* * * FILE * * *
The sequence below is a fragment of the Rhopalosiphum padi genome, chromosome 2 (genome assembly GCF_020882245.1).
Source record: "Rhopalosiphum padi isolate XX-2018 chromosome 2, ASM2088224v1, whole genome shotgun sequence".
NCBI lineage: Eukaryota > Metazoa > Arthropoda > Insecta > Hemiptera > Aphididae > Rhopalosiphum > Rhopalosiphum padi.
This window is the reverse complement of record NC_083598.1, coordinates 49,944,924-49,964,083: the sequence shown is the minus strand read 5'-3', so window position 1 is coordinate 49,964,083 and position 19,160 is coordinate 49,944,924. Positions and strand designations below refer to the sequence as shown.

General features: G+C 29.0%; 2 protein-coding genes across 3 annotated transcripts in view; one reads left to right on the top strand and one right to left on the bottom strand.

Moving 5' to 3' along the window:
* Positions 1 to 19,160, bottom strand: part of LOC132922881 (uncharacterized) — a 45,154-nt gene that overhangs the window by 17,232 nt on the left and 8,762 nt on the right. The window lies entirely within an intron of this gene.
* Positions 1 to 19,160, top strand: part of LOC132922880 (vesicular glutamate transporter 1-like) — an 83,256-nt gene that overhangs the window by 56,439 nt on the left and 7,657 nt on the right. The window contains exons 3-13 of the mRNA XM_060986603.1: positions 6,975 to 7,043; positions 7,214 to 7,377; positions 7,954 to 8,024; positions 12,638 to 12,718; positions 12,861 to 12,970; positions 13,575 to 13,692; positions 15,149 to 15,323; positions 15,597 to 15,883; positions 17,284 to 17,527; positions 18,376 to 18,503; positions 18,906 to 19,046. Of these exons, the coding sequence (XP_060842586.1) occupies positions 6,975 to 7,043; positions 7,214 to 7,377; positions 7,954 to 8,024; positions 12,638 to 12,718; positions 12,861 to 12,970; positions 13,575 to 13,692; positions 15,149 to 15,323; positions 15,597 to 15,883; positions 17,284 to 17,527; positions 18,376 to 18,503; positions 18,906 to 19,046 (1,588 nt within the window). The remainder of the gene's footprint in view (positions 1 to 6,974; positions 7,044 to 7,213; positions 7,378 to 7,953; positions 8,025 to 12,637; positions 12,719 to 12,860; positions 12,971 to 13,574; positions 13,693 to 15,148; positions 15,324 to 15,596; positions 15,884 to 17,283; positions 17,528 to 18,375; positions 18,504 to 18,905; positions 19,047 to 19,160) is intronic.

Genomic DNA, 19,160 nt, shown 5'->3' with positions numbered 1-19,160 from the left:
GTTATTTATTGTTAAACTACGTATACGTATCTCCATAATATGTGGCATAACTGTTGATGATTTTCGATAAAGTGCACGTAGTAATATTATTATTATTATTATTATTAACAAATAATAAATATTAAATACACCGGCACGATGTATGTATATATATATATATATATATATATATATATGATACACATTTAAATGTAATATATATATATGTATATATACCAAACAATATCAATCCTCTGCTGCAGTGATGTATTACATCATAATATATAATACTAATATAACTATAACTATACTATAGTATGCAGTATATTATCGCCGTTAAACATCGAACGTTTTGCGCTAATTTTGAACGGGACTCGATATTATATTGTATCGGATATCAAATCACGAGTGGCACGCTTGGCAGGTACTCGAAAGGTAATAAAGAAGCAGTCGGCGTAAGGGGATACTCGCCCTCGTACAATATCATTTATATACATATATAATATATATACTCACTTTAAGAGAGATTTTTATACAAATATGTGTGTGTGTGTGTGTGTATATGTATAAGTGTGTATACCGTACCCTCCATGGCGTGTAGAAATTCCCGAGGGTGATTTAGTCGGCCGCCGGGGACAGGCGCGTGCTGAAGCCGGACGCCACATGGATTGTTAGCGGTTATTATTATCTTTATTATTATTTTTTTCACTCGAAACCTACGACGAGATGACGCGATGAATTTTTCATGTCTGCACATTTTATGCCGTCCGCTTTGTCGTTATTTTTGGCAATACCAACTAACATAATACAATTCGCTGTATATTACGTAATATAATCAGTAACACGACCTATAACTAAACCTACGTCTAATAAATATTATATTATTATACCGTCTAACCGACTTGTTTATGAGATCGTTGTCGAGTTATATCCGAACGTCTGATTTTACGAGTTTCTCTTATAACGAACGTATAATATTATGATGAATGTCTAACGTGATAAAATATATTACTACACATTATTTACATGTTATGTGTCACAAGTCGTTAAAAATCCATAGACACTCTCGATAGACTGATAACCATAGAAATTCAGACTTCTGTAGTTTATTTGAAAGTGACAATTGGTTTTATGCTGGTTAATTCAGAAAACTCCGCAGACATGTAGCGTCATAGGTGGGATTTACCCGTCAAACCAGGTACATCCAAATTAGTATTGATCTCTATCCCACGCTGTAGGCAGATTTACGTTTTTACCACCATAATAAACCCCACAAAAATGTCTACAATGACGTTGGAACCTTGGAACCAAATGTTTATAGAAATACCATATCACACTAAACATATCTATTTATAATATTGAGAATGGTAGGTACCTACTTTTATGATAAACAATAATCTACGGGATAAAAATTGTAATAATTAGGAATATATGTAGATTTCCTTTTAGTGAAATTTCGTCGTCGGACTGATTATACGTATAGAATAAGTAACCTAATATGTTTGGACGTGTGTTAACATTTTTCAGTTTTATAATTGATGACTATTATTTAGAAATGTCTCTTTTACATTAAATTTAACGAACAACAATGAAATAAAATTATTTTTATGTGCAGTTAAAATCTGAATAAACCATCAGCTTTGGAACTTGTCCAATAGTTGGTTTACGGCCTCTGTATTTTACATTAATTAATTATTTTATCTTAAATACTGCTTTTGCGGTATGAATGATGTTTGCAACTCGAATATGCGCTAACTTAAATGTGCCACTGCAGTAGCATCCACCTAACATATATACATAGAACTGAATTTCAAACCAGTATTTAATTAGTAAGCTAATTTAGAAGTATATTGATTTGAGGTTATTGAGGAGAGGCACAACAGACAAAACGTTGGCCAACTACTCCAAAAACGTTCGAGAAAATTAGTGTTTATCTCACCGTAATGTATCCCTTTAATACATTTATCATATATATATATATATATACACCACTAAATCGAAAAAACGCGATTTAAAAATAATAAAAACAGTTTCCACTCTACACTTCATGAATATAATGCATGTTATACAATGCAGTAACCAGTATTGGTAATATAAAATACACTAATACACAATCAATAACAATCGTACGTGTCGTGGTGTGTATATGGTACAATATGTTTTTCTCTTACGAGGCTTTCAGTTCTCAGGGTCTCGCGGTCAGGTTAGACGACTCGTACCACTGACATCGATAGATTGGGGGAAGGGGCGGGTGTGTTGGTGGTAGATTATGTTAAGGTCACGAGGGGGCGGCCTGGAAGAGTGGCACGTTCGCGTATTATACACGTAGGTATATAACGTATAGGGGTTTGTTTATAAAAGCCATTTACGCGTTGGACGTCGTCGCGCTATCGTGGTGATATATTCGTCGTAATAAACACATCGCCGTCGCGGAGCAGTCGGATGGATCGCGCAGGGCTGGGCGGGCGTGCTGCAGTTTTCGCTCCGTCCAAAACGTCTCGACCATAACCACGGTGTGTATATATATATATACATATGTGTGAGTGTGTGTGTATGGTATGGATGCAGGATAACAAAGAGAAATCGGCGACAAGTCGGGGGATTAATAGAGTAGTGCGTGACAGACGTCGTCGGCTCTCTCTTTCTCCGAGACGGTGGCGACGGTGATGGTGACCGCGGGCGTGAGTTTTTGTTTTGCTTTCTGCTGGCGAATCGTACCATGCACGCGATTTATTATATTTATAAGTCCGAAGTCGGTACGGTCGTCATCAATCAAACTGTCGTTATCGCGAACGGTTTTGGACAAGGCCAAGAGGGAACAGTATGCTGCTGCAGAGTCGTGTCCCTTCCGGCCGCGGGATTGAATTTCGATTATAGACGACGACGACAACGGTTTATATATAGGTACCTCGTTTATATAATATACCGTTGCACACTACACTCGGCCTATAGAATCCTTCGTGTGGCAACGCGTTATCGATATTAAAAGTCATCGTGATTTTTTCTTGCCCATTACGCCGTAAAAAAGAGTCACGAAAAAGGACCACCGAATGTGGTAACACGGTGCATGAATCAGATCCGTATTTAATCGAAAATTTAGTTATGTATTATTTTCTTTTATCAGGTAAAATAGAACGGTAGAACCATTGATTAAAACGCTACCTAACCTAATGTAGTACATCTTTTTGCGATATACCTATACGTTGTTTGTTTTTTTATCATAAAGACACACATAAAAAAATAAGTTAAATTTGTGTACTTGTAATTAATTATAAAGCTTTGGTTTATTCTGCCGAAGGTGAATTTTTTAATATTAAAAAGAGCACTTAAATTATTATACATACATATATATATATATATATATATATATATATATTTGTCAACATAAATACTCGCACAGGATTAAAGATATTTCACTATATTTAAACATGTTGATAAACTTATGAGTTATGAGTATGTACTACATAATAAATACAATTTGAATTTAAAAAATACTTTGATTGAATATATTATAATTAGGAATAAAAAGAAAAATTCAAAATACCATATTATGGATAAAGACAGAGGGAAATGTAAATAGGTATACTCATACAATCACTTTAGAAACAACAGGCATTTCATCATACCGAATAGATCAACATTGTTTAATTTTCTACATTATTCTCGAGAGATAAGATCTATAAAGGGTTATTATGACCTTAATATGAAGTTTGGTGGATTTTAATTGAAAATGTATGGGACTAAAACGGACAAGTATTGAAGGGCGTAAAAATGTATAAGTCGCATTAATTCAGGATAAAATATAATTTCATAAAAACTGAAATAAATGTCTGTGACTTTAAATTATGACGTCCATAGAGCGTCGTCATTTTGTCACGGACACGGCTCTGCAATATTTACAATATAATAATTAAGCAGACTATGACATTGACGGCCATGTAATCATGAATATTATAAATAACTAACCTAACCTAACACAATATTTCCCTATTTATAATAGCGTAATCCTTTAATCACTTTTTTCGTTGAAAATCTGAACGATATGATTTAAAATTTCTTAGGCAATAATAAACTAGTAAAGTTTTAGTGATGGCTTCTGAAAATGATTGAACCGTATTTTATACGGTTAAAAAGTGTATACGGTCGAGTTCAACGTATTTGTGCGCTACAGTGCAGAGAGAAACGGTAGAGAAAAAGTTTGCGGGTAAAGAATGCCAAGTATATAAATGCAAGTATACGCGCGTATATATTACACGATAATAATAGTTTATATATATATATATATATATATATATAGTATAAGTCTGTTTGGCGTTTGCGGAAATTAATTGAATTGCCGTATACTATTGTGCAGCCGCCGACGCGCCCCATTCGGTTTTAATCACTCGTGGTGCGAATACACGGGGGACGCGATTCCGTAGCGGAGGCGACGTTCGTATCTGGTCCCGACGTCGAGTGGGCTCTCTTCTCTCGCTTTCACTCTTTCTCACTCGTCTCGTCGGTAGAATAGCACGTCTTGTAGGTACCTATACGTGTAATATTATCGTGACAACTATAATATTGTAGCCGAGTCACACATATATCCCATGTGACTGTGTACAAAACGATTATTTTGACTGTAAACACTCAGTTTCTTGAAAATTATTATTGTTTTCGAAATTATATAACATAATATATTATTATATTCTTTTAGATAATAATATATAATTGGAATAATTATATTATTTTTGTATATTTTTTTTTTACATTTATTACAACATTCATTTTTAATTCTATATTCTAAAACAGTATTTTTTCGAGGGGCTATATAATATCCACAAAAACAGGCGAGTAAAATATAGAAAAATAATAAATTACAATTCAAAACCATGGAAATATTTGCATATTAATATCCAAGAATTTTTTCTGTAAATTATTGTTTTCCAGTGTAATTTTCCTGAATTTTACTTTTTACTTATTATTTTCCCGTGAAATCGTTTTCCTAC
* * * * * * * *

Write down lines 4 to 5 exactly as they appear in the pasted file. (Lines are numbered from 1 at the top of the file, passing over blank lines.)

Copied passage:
This window is the reverse complement of record NC_083598.1, coordinates 49,944,924-49,964,083: the sequence shown is the minus strand read 5'-3', so window position 1 is coordinate 49,964,083 and position 19,160 is coordinate 49,944,924. Positions and strand designations below refer to the sequence as shown.

General features: G+C 29.0%; 2 protein-coding genes across 3 annotated transcripts in view; one reads left to right on the top strand and one right to left on the bottom strand.